Paul’s elegant revelations about oneness, love, and freedom demonstrate another mystical element to Paul’s life and ministry. Like his mystical conversion, dreams and visions, and a near-death experience, Paul’s teachings on oneness with God, our deliverance from darkness, and the unconditional nature of God’s Love, demonstrate a combination of grandeur, and mystery which highlight the mystical dimension he moved in.
A theology of immersion in Christ is a consistent mystical theme in the Paul’s teaching and thinking. In Roman’s 12:5, he puts it accordingly, so we, being many, are one body in Christ, and individually members of one another. In Colossians 1, in reference to Christ, he offers the following: He is before all things, and in Him, all things consist. This mystical conception of the Cosmic Christ, in whom all creation originates and lives, provides essential philosophical and theological grounding for divine oneness.
In his message on Mars Hill to epicurean and stoic philosophers in Athens, Paul makes some startling claims. First, he points to the tomb of the Unknown God and claims that this is the God to whom he is referring. Then he claimed that all men are of one blood and were created to seek this unknown God. A God that cannot be worshiped by hands. He has made all of us and is not far off if we feel after him.
I love the statement “feel after him”. He is a God whose presence is sensed if we feel after him with our hearts, not our hands. He is not far off if we let go of our insistence of knowing with our hands, or eyes and seek him from the inside out, immersing ourselves in His presence. In Ephesians 1:18, Paul prays for the eyes of their heart to be open. With the eye’s of our heart open we can feel his presence, as we live and move in God. God’s presence to us is similar to water to a fish, always present and essential, but hard to see.
Finally, Paul claims that life comes by being immersed in this God: “For in Him we live, and move, and have our being.” (Acts 17:24-25) In this message he unites all of humanity as created by God, who must seek Him in the mystical realm of the heart, not with our hands or senses. I believe all idolatry, rather it involves putting our security in idles made with hands, or making idles out of things like money, fame, success, people or possessions, stem from an effort to seek God with our hands. He can only be found by going inside.
Paul’s intimate understanding of our oneness with God may also be evidence that Paul had a near-death experience. A sense of oneness is also one of the most remarkable themes reported by people who have had near-death experiences. One person described it accordingly.
“I sensed I was ONE with all the universes, galaxies and planets and life on earth; all things seen and unseen, breathing or still… atoms to molecules to quarks and beyond. And it was infinite and pure. I don’t think there are words in any language that could adequately describe it… the only thing I’ve been able to come up with is “Orgasmic Consciousness”. Wherever I was, I knew my own Separateness AND, at the same time, my oneness with everything and the greatest sensation of LOVE in and of all of it… and me.”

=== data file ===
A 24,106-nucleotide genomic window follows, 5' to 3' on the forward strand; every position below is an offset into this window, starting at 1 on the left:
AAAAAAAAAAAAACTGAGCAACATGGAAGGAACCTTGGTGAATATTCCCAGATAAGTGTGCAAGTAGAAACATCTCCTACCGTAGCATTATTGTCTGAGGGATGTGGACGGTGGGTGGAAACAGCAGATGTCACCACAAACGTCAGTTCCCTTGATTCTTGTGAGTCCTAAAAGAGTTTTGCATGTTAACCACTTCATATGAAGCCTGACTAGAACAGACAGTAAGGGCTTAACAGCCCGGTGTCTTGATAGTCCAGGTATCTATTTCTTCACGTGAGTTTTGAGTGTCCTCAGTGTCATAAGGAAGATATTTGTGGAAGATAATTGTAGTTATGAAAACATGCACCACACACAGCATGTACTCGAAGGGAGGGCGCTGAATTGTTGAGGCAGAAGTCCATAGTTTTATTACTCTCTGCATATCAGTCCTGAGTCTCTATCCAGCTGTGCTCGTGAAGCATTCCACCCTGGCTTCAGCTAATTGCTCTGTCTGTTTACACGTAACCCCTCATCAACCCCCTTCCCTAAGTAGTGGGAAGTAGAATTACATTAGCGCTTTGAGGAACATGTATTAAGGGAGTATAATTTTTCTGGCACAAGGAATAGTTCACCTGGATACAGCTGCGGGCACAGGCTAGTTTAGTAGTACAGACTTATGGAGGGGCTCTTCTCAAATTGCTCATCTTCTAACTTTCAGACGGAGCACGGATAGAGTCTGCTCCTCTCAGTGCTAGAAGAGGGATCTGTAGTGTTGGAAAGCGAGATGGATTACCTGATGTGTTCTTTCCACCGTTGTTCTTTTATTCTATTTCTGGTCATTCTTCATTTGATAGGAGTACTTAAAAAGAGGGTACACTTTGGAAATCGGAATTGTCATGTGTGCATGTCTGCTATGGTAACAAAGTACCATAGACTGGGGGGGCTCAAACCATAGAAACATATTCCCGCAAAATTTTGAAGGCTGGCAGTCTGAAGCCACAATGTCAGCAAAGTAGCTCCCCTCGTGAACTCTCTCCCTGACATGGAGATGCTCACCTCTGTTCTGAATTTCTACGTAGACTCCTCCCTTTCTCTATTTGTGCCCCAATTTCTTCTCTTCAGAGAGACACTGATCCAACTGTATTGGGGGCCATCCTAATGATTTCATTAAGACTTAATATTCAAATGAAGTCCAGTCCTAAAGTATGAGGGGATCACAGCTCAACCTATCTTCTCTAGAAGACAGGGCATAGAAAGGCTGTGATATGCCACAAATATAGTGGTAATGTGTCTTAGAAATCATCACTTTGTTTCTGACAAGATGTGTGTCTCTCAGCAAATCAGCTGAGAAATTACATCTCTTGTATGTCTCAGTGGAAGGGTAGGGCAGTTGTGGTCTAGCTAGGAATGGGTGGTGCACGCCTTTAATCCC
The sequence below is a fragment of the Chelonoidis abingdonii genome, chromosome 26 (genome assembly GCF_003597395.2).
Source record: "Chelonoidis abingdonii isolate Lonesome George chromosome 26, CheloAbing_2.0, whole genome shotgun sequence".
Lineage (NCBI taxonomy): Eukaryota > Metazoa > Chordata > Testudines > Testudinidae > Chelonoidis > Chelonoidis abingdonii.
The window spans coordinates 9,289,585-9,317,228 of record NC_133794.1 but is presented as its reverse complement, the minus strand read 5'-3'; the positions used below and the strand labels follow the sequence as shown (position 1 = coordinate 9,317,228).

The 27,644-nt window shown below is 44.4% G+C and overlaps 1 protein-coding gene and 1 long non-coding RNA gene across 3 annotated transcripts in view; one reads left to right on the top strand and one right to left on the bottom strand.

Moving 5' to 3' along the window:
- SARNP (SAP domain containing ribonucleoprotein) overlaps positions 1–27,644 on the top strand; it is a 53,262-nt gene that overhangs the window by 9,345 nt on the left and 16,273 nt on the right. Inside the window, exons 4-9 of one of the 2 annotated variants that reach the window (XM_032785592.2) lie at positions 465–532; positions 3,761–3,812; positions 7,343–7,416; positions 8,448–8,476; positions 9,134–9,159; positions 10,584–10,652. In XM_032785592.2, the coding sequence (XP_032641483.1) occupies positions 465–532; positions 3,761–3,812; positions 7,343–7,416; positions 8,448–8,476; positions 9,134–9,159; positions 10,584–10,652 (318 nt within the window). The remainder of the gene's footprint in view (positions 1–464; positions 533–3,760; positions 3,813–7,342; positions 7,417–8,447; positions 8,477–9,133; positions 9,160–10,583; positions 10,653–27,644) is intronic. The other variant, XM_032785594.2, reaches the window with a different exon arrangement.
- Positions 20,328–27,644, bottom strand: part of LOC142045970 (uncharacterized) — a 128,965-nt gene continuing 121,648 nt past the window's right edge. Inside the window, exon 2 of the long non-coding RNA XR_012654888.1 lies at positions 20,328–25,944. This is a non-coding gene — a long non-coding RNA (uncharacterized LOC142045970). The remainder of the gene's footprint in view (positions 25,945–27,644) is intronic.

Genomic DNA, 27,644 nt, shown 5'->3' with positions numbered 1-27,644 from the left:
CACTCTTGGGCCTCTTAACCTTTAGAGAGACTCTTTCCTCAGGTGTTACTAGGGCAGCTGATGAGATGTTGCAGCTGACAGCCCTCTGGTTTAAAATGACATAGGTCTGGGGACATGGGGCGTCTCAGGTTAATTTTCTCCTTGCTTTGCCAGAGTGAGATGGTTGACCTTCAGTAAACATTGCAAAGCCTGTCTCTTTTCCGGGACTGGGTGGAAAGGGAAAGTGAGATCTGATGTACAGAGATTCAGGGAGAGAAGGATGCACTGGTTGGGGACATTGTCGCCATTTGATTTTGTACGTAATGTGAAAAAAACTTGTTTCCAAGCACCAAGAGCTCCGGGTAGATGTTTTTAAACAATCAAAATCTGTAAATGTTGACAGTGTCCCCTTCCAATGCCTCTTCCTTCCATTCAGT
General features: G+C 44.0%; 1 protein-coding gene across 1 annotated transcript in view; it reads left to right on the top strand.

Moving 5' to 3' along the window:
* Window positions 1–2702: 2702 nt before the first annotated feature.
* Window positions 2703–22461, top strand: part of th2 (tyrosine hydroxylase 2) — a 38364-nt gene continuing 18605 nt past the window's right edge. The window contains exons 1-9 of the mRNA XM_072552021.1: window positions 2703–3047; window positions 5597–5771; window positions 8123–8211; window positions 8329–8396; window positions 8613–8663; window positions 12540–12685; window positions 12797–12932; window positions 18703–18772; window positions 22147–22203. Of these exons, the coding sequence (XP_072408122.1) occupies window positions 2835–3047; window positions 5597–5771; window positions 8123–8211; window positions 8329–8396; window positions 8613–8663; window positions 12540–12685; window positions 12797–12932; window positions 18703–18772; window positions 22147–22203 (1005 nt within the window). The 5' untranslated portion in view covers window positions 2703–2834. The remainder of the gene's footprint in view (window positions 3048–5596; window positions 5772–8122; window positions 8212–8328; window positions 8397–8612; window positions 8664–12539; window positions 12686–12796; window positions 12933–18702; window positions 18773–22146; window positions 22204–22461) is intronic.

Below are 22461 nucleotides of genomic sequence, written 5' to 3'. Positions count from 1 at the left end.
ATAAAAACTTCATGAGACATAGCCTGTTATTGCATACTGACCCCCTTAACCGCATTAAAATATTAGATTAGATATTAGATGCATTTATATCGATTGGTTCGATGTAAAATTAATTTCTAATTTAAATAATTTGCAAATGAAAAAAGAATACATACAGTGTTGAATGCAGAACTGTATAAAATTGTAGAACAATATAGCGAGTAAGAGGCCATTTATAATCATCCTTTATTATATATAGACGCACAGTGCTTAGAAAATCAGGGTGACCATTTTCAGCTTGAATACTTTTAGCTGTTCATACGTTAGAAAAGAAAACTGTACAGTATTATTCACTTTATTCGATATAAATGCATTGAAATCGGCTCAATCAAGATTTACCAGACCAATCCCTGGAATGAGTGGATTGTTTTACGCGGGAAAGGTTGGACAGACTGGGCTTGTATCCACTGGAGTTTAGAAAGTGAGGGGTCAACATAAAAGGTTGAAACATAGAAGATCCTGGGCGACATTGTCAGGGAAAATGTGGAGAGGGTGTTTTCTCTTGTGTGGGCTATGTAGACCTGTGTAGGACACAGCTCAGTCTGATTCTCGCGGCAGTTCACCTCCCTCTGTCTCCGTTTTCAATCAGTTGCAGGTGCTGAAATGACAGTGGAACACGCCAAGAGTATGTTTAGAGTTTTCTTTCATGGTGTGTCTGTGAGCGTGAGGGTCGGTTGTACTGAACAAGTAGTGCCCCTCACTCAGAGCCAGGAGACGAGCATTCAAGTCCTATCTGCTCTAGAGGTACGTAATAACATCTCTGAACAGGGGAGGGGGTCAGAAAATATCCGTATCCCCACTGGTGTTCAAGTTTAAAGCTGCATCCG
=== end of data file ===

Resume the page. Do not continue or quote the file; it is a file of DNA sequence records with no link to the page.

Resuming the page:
Paul referred to this as eternal life.
Sharon Milliman, another NDE experiencer, shared this, “When I am looking at the beauty of everything that is, I am seeing God too. God breathed his life into me, but I am not God; I am a part of God.”
This oneness is precisely what Paul taught in his revelation of Cosmic Christ. It captures the same deep sense of unity and mystery while laying the supreme foundation for a non-dual interconnected understanding that all reality exists in Christ.
For by him were all things created, that are in heaven, and that are in earth, visible and invisible, whether they be thrones, or dominions, or principalities, or powers: all things were created by him, and for him: And he is before all things, and by him, all things consist. (Colossians 1:16-17)
This statement is foundational to the notion of Christian non-duality. In a very real way we are all are one in Him.
In a famous Hindu story that teaches about universal oneness a father is teaching his son about true reality. Pointing to the awareness we all experience, he tells him, “That, thou art.” Meaning that he was his awareness. He was teaching his son that our ultimate identity stems from the fact that we are aware of ourselves and our experiences. We are not only physical beings, isolated and separated in time and space, but we are part of the universal consciousness that connects to everything, which transcends time and space.
This notion of universal oneness is not exclusive to Christian or Hindu thinking. According to Moses Cordovero, a sixteenth-century Jewish mystic, God is everything.
The essence of God is in everything, and nothing exists outside of God. Because God causes everything to be, it is impossible that any created thing exists except through Him.